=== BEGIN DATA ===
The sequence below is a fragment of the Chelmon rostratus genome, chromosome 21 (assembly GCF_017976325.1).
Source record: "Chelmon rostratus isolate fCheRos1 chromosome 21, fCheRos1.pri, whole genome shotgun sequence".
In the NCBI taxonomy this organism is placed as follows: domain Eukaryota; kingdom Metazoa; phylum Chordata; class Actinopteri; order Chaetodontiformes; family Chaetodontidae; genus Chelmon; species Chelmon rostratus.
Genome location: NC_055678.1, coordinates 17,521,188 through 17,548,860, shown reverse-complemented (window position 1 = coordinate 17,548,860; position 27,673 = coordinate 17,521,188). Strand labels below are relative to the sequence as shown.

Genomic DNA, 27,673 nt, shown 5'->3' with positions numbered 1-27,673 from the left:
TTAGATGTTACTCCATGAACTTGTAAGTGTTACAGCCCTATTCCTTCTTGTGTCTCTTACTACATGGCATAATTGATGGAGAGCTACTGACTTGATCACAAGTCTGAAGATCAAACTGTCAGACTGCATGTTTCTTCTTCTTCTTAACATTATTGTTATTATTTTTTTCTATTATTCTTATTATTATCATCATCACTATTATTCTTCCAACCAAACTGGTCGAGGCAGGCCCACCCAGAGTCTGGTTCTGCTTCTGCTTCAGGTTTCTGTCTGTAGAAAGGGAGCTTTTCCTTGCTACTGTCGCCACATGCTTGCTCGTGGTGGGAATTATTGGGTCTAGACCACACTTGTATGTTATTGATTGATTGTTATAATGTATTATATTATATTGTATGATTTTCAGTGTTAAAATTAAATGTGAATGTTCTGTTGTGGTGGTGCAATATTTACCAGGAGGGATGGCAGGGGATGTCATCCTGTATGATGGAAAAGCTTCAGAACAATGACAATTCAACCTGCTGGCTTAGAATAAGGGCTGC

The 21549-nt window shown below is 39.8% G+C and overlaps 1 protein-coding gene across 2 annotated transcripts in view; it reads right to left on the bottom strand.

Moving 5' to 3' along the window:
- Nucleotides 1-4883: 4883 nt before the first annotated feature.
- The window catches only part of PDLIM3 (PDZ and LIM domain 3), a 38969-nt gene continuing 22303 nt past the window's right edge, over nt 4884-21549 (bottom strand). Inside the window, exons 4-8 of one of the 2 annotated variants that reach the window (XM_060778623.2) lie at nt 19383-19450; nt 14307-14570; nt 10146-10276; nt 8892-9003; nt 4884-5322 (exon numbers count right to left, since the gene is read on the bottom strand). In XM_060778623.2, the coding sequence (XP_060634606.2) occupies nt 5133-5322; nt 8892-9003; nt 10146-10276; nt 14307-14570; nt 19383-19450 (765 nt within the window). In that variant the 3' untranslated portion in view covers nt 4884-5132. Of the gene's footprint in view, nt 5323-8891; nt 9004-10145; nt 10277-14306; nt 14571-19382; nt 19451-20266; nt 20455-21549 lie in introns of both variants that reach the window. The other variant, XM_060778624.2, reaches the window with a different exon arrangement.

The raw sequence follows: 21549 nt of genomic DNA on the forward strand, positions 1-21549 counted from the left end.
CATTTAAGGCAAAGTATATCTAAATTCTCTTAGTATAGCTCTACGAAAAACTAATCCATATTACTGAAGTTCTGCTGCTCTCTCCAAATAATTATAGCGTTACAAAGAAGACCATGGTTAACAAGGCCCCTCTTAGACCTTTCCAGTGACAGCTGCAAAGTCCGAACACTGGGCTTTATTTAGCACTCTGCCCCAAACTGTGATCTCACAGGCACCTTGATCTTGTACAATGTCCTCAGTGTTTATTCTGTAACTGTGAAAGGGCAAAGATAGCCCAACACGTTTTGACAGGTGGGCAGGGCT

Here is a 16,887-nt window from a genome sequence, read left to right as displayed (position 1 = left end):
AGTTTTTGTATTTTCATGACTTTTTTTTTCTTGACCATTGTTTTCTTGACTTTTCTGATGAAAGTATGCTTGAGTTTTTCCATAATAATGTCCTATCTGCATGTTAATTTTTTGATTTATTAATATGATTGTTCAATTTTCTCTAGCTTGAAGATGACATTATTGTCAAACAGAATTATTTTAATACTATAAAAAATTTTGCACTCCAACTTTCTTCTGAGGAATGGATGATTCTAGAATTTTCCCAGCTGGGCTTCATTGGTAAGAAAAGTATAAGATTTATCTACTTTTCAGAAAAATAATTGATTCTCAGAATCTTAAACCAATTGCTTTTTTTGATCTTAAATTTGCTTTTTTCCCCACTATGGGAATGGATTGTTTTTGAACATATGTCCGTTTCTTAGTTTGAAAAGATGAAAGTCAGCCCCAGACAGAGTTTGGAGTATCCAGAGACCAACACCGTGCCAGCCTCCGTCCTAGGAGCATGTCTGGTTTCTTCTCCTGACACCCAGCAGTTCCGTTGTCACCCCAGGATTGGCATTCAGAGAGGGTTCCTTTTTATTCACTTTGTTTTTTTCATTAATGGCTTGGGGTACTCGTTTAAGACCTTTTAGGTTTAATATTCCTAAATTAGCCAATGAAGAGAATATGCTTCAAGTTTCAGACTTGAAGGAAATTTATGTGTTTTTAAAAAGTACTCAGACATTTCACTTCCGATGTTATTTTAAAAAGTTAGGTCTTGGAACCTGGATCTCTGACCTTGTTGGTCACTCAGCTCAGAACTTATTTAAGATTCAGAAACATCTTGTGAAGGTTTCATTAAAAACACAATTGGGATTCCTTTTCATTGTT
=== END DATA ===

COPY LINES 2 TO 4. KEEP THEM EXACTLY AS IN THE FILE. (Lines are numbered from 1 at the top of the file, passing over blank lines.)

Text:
Source record: "Chelmon rostratus isolate fCheRos1 chromosome 21, fCheRos1.pri, whole genome shotgun sequence".
In the NCBI taxonomy this organism is placed as follows: domain Eukaryota; kingdom Metazoa; phylum Chordata; class Actinopteri; order Chaetodontiformes; family Chaetodontidae; genus Chelmon; species Chelmon rostratus.
Genome location: NC_055678.1, coordinates 17,521,188 through 17,548,860, shown reverse-complemented (window position 1 = coordinate 17,548,860; position 27,673 = coordinate 17,521,188). Strand labels below are relative to the sequence as shown.